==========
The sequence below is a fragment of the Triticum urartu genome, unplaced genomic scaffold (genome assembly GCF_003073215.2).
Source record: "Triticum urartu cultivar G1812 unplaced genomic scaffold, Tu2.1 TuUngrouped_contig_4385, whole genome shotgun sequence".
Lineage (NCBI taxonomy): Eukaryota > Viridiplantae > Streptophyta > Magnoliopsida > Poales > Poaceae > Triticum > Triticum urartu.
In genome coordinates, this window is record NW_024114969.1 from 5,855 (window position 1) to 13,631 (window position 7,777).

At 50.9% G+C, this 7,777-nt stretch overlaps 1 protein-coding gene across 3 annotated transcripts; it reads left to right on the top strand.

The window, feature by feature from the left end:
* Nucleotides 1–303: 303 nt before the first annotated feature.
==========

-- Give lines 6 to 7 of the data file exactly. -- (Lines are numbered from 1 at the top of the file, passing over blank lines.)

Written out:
The window, feature by feature from the left end:
* Nucleotides 1–303: 303 nt before the first annotated feature.